Rain has been the big story associated with now-Tropical Storm Lane in the central Pacific Ocean. Since midweek, some of the Hawaiian islands have been experiencing rain from this slow-moving, moisture-rich system, and the rains will continue across many of the islands this weekend.

The Big Island has been affected particularly hard so far. More than 2 feet of rain has been measured in a 36-hour time period by Friday night on the windward side of the islands. “Catastrophic flooding” has been reported, according to the National Weather Service at Honolulu.The 45.8 inches Waiakea Uka has gotten has singlehandedly made Lane the 4th rainiest US tropical cyclone.

A lack of steering winds has allowed for two things: to move the storm to the north and to move at a very slow pace. This Saturday, however, we’ll begin to see Lane take another turn to the west, traveling parallel to the northern Hawaiian islands. Thankfully, the storm will not make landfall and the increased wind shear as of late has allowed for Lane to weaken into a tropical storm. By Sunday, Lane will depart from the Hawaiian islands, allowing for conditions to improve. Lane will also weaken further into a tropical depression by next week.

According to the National Hurricane Center, “Tropical storm conditions are still expected in and near outer rain bands that will affect Oahu, Maui County and the Big Island today. Tropical storm conditions are possible on Kauai starting later today.” Tropical Storm Watches and Warnings remain in effect for all of the islands as a result of the possible tropical-storm-force winds (39 mph or greater).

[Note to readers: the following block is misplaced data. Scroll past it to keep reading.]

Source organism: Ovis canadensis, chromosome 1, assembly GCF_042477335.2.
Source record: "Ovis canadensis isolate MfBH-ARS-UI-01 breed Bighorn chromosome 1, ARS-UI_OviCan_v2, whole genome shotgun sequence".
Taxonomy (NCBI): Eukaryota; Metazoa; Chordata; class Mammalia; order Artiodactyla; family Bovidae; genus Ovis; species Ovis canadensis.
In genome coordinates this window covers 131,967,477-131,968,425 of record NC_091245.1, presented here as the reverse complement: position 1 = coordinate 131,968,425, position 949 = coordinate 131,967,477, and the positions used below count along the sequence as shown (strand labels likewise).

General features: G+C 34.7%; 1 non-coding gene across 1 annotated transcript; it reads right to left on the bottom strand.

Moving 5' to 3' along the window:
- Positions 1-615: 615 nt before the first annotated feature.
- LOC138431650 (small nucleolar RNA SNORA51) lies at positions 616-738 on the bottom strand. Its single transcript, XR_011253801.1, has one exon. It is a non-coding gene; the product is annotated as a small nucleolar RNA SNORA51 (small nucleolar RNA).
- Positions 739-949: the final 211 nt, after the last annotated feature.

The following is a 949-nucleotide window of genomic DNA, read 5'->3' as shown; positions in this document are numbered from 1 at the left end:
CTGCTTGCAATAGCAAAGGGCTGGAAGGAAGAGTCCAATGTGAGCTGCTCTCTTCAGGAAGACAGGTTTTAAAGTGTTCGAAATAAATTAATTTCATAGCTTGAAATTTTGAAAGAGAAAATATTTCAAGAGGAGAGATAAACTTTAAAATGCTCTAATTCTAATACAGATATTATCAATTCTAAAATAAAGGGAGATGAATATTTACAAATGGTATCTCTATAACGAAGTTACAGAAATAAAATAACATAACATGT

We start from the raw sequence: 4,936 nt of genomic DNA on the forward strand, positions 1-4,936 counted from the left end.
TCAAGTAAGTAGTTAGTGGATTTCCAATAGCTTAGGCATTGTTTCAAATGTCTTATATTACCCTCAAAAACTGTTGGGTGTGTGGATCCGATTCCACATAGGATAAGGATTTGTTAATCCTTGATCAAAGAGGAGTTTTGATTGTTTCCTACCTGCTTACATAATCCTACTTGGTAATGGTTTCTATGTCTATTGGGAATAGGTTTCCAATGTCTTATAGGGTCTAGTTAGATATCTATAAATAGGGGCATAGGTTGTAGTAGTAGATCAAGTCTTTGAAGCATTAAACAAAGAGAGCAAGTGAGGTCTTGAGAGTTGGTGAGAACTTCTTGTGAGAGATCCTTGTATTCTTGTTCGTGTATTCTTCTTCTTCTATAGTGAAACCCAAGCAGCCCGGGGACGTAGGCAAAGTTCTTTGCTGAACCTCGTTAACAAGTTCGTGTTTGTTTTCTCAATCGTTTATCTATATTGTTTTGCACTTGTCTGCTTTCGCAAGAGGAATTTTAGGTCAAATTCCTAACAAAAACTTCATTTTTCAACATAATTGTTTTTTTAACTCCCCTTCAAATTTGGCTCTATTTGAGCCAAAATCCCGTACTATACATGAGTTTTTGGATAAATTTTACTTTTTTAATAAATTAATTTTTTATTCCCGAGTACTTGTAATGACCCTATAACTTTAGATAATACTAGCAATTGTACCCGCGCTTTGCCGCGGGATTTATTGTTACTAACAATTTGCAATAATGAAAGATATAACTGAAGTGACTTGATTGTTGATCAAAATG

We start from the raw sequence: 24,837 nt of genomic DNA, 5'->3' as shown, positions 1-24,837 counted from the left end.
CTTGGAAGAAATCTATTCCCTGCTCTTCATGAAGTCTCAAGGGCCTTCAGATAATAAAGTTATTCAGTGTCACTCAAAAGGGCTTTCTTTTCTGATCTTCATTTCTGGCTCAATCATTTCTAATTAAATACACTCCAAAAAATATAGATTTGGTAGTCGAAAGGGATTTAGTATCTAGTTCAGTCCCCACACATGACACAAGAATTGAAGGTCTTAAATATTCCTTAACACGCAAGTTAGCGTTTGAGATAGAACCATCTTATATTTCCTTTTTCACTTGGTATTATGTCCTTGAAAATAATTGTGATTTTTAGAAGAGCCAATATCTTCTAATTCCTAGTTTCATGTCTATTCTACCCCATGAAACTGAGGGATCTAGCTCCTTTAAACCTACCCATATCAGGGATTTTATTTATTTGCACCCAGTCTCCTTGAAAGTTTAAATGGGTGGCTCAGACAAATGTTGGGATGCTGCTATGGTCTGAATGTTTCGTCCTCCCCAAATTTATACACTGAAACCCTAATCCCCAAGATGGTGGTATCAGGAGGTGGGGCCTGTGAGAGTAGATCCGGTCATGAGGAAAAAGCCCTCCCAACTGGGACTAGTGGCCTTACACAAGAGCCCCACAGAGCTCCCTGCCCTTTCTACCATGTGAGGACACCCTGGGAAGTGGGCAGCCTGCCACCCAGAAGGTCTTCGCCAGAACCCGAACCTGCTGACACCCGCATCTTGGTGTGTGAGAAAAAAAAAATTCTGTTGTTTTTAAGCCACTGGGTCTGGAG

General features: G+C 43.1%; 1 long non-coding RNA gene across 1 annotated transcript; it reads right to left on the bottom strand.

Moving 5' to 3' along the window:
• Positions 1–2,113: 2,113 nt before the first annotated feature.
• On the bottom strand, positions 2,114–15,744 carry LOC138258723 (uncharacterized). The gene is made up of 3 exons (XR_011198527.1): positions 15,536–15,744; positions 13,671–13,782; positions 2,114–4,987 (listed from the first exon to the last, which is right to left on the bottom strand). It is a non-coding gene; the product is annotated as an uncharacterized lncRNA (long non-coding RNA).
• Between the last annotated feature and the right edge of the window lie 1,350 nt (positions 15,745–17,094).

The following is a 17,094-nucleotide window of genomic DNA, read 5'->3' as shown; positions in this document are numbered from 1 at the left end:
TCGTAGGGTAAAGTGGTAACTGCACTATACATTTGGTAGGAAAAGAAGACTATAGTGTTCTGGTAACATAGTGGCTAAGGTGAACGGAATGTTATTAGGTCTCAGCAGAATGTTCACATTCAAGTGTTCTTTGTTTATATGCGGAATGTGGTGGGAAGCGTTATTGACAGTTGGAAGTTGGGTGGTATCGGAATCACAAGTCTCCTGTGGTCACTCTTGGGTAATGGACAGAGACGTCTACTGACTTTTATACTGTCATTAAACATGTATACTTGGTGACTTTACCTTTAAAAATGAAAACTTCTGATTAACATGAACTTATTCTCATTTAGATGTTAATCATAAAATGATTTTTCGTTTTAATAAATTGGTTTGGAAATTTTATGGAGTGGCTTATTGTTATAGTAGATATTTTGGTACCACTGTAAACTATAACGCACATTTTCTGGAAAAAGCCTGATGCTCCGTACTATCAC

What we’re more concerned about is the heavy rain. During the morning hours on Saturday, there will be clusters of heavy showers affecting some of the islands, while a more pronounced band of rain will be located to the south. This band will have to be watched very closely to see how far north it progresses. If it moves far enough to the north to affect islands like Maui, then that will definitely ramp up the flash flood risk.

The risk for additional heavy rain will then wind down beginning on Sunday, although lingering rain showers and gusty winds will remain possible. Localized areas may receive an additional 6+ inches of rainfall. Waves will also still be elevated through early next week as Lane gradually weakens and departs from Hawaii.


Jackson is Head of Content and Social Media at WeatherOptics. He is currently a student at the University of Miami, studying Meteorology and Broadcast Journalism. Dill produces forecast articles for the website and helps to manage the content schedule. He has also led the growth of WeatherOptics’ social media accounts, working to keep them aligned with the company’s evolving vision.

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